The House on Wednesday accepted four out of seven referrals made by President Nicos Anastasiades on laws related to the environment, family law, refugee property management and education.

The president had sent seven laws back to the House, citing issues with their constitutionality and implementation.

Three were to be discussed by the House legal committee, two by the House refugee committee, and one each by the House education committee and House environment committee.

After the legislation was discussed at committee level, plenum convened in the afternoon to vote on the course of action.

In such a case, MPs can either amend the laws in line with the objections raised by Anastasiades or refuse to do so, in which case the matter can go to the Supreme Court.

The House environment committee examined the Industrial Emissions law, where Anastasiades had asked to amend the legislation to grant authorities the power to allow businesses that were working before the law was implemented, to continue operating without a building and/or planning permit, if all the environmental conditions are being adhered to.

The law would affect 73 premises of which 34 do not have a building or planning permit. This includes the electricity authority and the Paphos waste disposal plant.

According to Anastasiades, it would be impossible to ensure the businesses secured all the permits on time and by January 1, 2024, would have to cease operations.

Amendments to the legislation were accepted at House level, with 41 votes in favour.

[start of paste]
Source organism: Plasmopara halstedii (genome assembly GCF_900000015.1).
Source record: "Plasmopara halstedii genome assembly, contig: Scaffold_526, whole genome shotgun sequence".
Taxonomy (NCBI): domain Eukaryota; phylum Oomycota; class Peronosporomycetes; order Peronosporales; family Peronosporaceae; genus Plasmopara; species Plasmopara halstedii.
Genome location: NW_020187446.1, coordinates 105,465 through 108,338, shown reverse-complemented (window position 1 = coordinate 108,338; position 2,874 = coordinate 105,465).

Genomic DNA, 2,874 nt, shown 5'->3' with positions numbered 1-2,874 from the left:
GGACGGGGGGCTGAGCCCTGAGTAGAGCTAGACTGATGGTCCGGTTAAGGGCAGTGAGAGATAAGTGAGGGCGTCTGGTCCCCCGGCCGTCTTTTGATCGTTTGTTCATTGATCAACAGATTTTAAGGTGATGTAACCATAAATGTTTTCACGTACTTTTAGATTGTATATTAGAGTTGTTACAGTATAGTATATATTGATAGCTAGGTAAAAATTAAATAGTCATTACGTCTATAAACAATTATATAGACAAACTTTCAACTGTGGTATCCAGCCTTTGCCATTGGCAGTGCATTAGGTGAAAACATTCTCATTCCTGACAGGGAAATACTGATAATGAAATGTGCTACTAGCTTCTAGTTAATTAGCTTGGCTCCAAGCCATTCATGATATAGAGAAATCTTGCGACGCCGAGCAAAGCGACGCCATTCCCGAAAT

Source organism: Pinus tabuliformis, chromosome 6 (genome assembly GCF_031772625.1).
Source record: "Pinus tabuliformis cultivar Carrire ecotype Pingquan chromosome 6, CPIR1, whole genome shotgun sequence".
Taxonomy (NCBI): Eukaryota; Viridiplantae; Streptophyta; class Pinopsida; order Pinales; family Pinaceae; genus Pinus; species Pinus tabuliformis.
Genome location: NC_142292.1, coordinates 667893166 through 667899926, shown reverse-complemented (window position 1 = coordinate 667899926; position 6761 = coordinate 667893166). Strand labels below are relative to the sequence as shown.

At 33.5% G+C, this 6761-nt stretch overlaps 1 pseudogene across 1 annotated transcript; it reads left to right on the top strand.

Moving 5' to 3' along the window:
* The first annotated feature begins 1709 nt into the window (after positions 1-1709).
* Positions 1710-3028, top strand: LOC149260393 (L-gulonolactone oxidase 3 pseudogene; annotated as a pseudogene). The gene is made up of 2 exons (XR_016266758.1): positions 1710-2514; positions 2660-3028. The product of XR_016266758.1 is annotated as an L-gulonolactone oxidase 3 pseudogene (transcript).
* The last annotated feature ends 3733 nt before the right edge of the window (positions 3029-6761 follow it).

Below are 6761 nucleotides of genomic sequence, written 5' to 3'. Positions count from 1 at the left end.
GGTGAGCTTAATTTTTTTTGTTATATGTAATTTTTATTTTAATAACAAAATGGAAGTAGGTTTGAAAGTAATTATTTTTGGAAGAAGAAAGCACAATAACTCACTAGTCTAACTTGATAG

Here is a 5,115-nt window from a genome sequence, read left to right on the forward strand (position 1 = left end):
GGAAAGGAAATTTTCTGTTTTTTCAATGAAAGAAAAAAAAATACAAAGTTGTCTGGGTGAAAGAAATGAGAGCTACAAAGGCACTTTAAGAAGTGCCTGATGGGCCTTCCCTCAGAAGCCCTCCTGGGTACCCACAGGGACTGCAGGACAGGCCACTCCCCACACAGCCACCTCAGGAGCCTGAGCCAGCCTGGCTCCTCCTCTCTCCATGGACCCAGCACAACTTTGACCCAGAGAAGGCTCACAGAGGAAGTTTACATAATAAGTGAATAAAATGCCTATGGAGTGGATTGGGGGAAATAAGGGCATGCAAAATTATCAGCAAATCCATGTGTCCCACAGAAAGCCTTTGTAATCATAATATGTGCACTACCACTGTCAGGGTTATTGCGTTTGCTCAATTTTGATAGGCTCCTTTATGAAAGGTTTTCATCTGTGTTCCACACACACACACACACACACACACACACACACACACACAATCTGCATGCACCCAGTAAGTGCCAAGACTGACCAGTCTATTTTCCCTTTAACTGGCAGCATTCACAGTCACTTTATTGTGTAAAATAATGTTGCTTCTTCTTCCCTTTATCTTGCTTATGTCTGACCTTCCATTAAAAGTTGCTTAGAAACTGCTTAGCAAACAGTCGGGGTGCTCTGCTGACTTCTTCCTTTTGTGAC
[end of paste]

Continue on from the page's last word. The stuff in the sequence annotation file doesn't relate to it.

At the same time, MPs voted to grant a year’s extension to the executive authority (until 2025 instead of 2024 as provided for by law) to deal with the issues of securing the necessary permits (urban planning permit or building permit or approval certificate) from large facilities such as EAC power plants, landfills and slaughterhouses to have an Industrial Emissions permit.

House Environment committee chair Charalambos Theopemptou expressed his displeasure at the delay, recalling that postponements were given in 2013 and 2018.

He called on the government to either hire temporary workers or proceed with appointments to address the problem. “It’s a government problem and I think it’s unacceptable to make illegality legal,” he said.

Diko MP Chrystanthos Savvides expressed the hope that the two years of extension given would be enough to allow the affected units to secure permits.

At the House legal committee, deputies discussed amendments to the family law that was voted through on December 2. Three laws were discussed at committee level – the law on marriage, the eighteenth amendment act and the family courts amendment act.

During plenum, amendments to the law on marriage, which is part of the legislation for the modernisation of family law, were accepted with 41 votes in favour.

As previously explained during the committee meeting by a representative from the legal service, if the House accepted amendments to the law on marriage, which turned out to be the case, the president’s other two referrals would become moot and would need to be dismissed.

Therefore, citing procedural reasons, the House rejected amendments to the other two laws.

The House also approved amendments to two pieces of legislation regarding immovable property as well as Turkish Cypriot property, discussed by the House refugee committee.

In his referral, Anastasiades had argued that the law, as enacted, violates the principle of separation of powers.